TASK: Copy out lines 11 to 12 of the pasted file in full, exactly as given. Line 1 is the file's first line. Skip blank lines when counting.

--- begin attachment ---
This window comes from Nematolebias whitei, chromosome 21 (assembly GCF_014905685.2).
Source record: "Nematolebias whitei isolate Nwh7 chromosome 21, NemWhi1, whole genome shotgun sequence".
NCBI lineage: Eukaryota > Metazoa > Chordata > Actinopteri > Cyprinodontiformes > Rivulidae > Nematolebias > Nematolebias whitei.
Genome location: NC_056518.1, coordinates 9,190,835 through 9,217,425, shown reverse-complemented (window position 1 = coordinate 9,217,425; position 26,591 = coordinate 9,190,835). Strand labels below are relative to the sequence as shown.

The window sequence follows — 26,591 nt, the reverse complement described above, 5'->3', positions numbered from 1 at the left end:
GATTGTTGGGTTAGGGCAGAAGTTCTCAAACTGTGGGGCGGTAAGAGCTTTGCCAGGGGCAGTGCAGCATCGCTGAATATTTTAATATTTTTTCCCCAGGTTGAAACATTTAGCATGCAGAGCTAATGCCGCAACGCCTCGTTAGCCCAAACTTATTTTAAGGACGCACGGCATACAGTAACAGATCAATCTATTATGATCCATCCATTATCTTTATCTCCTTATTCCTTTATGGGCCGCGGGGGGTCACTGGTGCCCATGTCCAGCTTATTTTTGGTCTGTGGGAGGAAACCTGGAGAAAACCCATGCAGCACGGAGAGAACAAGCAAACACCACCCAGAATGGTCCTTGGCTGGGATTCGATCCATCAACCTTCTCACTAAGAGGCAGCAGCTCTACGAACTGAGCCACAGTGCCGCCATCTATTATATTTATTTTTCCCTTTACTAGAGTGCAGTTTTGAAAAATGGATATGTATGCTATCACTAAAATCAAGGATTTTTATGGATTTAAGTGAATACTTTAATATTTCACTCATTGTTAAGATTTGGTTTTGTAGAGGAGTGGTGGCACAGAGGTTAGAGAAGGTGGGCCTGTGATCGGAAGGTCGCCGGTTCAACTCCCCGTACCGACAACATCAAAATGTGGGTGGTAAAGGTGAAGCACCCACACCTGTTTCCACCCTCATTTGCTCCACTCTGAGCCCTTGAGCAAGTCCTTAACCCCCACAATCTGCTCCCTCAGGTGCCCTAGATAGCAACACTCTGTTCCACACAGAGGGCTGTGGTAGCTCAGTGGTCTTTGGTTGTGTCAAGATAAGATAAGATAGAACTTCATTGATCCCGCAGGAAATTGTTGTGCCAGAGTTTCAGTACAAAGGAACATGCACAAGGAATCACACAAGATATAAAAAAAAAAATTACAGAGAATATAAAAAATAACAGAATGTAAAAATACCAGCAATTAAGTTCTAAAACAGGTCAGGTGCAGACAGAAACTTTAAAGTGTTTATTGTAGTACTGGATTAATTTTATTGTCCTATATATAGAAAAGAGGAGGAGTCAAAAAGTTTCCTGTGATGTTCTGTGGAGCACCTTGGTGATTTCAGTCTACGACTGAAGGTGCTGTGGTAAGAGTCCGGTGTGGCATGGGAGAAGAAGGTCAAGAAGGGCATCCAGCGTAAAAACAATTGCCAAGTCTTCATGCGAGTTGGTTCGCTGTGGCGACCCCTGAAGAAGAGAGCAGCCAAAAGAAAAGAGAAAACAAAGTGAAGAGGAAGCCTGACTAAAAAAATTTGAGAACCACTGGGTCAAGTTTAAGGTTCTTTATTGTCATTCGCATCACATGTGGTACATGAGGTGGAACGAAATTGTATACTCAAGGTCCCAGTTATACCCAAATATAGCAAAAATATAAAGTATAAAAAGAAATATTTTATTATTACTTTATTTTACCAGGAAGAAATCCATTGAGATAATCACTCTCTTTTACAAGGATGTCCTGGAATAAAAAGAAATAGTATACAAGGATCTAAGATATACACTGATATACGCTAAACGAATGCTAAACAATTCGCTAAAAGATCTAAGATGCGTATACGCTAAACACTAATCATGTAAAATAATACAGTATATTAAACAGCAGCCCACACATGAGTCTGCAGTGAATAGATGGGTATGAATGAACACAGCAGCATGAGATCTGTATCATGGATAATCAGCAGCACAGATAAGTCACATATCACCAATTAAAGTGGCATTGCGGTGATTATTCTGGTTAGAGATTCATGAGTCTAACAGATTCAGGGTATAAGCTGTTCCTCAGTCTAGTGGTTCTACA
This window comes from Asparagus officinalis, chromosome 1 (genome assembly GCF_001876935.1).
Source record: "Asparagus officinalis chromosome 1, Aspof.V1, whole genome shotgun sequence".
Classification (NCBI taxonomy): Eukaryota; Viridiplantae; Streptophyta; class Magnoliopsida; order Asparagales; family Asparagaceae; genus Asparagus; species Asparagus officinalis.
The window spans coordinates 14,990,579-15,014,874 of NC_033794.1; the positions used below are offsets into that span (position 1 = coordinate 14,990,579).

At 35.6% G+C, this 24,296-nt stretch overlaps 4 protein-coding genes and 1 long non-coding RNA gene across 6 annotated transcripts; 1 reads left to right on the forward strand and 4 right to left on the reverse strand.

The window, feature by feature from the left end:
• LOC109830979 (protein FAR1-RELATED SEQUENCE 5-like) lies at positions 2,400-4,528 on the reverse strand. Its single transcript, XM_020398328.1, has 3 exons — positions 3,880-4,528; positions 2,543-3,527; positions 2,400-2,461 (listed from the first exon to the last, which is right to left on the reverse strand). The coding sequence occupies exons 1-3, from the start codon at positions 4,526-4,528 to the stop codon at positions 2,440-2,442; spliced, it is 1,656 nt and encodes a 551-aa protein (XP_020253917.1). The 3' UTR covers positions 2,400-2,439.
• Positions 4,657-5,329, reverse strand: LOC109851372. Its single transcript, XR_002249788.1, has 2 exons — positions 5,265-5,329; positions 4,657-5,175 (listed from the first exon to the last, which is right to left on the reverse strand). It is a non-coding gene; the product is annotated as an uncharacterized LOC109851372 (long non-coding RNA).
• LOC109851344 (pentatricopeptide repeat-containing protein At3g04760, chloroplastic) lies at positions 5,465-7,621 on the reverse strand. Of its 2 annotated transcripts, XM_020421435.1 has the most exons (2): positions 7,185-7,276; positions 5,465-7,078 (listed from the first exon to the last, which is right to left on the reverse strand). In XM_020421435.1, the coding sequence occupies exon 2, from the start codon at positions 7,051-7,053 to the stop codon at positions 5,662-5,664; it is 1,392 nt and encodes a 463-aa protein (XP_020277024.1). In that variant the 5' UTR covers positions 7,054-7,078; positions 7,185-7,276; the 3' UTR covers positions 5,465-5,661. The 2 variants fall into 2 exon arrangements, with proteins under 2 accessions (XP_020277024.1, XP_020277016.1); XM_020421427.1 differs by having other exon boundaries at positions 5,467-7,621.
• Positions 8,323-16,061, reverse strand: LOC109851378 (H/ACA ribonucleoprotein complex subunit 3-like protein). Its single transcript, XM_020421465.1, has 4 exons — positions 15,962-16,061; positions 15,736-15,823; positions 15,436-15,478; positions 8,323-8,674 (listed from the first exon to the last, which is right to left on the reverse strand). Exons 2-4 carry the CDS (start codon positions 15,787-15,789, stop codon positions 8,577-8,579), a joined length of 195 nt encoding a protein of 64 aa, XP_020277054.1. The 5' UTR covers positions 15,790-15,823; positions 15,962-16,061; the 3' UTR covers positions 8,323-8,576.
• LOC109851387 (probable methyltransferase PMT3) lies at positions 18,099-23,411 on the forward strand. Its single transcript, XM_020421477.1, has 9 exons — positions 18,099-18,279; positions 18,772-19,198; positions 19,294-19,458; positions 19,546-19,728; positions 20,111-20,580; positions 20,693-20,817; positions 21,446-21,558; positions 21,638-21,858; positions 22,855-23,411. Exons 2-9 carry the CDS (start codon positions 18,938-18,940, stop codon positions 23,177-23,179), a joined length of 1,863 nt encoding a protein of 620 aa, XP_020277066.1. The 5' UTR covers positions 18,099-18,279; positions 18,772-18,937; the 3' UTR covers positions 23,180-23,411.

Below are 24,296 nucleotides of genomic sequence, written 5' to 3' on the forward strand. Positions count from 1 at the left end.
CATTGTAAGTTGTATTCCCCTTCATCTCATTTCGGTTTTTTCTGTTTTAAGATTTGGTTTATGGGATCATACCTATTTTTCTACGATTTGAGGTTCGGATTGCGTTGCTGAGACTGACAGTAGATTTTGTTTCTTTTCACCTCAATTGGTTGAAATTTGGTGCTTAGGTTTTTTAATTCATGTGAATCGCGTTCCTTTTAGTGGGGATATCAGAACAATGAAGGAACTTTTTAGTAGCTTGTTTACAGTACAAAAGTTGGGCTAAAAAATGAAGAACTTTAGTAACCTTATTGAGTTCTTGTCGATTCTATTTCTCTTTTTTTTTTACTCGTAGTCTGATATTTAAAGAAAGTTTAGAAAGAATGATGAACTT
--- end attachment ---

At 35.6% G+C, this 24,296-nt stretch overlaps 4 protein-coding genes and 1 long non-coding RNA gene across 6 annotated transcripts; 1 reads left to right on the forward strand and 4 right to left on the reverse strand.

The window, feature by feature from the left end: